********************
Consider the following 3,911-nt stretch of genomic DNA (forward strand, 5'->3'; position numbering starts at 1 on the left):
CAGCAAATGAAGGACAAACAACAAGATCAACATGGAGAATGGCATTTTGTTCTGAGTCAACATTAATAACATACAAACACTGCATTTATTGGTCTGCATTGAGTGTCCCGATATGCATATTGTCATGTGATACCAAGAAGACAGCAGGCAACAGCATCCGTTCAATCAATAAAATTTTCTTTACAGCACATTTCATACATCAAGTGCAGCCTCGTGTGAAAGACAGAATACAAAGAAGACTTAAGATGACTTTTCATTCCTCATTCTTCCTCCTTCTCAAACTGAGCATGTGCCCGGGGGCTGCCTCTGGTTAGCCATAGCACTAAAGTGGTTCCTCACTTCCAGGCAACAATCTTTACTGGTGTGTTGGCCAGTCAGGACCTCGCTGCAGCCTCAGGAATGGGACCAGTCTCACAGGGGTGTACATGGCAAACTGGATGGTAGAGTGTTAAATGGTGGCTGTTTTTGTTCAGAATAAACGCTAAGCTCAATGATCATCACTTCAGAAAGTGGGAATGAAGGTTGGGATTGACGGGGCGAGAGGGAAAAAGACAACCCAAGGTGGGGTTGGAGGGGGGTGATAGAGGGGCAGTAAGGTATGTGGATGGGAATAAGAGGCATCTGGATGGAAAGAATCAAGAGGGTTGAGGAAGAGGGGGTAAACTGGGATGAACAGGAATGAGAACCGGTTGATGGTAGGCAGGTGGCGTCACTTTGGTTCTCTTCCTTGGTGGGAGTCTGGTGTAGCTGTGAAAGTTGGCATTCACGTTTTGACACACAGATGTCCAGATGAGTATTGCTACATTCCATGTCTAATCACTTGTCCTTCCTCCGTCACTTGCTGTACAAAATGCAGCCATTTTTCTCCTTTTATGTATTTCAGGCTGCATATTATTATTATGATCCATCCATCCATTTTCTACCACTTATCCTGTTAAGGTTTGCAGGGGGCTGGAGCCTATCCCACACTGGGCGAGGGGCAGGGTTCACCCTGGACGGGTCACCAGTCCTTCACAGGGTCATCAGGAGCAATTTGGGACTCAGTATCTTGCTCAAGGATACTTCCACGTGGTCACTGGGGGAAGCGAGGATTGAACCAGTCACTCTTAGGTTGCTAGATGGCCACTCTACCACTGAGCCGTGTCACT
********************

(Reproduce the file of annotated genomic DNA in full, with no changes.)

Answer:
Consider the following 3,911-nt stretch of genomic DNA (forward strand, 5'->3'; position numbering starts at 1 on the left):
CAGCAAATGAAGGACAAACAACAAGATCAACATGGAGAATGGCATTTTGTTCTGAGTCAACATTAATAACATACAAACACTGCATTTATTGGTCTGCATTGAGTGTCCCGATATGCATATTGTCATGTGATACCAAGAAGACAGCAGGCAACAGCATCCGTTCAATCAATAAAATTTTCTTTACAGCACATTTCATACATCAAGTGCAGCCTCGTGTGAAAGACAGAATACAAAGAAGACTTAAGATGACTTTTCATTCCTCATTCTTCCTCCTTCTCAAACTGAGCATGTGCCCGGGGGCTGCCTCTGGTTAGCCATAGCACTAAAGTGGTTCCTCACTTCCAGGCAACAATCTTTACTGGTGTGTTGGCCAGTCAGGACCTCGCTGCAGCCTCAGGAATGGGACCAGTCTCACAGGGGTGTACATGGCAAACTGGATGGTAGAGTGTTAAATGGTGGCTGTTTTTGTTCAGAATAAACGCTAAGCTCAATGATCATCACTTCAGAAAGTGGGAATGAAGGTTGGGATTGACGGGGCGAGAGGGAAAAAGACAACCCAAGGTGGGGTTGGAGGGGGGTGATAGAGGGGCAGTAAGGTATGTGGATGGGAATAAGAGGCATCTGGATGGAAAGAATCAAGAGGGTTGAGGAAGAGGGGGTAAACTGGGATGAACAGGAATGAGAACCGGTTGATGGTAGGCAGGTGGCGTCACTTTGGTTCTCTTCCTTGGTGGGAGTCTGGTGTAGCTGTGAAAGTTGGCATTCACGTTTTGACACACAGATGTCCAGATGAGTATTGCTACATTCCATGTCTAATCACTTGTCCTTCCTCCGTCACTTGCTGTACAAAATGCAGCCATTTTTCTCCTTTTATGTATTTCAGGCTGCATATTATTATTATGATCCATCCATCCATTTTCTACCACTTATCCTGTTAAGGTTTGCAGGGGGCTGGAGCCTATCCCACACTGGGCGAGGGGCAGGGTTCACCCTGGACGGGTCACCAGTCCTTCACAGGGTCATCAGGAGCAATTTGGGACTCAGTATCTTGCTCAAGGATACTTCCACGTGGTCACTGGGGGAAGCGAGGATTGAACCAGTCACTCTTAGGTTGCTAGATGGCCACTCTACCACTGAGCCGTGTCACT